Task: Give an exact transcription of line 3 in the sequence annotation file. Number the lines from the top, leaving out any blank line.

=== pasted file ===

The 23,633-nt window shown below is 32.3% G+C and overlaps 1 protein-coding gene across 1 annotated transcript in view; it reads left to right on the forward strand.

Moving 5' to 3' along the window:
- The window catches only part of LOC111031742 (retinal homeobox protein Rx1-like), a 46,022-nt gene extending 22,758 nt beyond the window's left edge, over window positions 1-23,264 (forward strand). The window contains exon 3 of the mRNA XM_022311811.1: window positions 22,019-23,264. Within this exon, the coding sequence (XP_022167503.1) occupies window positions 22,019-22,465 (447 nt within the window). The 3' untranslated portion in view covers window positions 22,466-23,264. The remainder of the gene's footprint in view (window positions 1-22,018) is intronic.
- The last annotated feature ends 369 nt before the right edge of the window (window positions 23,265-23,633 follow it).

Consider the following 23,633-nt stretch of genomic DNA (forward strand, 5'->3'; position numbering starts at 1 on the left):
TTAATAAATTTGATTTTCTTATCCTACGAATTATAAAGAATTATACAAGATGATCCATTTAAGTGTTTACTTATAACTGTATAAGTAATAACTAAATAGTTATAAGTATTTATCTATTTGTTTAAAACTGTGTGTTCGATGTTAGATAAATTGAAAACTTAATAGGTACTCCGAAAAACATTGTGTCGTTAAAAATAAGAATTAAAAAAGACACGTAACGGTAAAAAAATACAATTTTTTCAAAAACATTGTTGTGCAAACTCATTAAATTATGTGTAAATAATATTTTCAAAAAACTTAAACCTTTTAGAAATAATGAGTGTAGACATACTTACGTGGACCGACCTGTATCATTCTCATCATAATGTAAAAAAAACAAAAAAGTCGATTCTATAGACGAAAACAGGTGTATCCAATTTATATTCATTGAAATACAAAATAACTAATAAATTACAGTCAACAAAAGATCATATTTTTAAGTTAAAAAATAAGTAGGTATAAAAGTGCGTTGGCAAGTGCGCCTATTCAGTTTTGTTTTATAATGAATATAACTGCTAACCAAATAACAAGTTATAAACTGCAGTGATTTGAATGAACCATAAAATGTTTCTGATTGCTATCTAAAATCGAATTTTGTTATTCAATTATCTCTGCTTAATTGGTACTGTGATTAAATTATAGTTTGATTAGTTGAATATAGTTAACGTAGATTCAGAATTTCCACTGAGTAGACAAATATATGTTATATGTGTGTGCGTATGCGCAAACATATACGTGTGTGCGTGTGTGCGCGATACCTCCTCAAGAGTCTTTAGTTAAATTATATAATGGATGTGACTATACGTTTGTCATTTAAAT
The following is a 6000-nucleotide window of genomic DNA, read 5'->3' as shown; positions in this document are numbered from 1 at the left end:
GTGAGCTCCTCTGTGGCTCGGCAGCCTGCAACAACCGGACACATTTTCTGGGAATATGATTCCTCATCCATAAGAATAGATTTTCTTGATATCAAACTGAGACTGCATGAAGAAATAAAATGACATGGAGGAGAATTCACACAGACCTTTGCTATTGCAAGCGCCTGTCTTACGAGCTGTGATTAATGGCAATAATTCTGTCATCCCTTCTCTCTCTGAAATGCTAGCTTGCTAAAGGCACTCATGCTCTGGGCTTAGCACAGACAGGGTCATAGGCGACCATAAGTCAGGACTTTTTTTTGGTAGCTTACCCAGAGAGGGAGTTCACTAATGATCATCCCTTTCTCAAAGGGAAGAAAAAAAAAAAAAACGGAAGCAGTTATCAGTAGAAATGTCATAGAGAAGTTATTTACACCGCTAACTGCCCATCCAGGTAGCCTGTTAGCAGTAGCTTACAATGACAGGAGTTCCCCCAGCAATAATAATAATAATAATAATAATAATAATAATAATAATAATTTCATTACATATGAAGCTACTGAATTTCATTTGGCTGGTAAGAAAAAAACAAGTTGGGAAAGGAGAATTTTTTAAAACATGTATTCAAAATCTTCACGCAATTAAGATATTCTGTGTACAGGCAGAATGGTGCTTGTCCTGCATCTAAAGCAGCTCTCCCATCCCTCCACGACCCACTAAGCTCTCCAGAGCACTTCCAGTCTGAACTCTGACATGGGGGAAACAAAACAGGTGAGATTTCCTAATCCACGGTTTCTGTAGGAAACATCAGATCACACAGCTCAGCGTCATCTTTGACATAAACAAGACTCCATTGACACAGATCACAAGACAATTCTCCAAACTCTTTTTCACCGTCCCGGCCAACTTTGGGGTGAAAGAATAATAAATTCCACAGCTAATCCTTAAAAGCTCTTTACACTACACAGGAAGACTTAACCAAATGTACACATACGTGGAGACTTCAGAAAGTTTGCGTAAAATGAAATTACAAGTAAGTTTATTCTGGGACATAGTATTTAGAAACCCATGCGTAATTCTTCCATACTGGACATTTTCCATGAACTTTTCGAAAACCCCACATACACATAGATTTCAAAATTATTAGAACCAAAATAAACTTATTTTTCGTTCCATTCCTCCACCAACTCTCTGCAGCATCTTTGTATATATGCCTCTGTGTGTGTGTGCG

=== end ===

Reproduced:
- The window catches only part of LOC111031742 (retinal homeobox protein Rx1-like), a 46,022-nt gene extending 22,758 nt beyond the window's left edge, over window positions 1-23,264 (forward strand). The window contains exon 3 of the mRNA XM_022311811.1: window positions 22,019-23,264. Within this exon, the coding sequence (XP_022167503.1) occupies window positions 22,019-22,465 (447 nt within the window). The 3' untranslated portion in view covers window positions 22,466-23,264. The remainder of the gene's footprint in view (window positions 1-22,018) is intronic.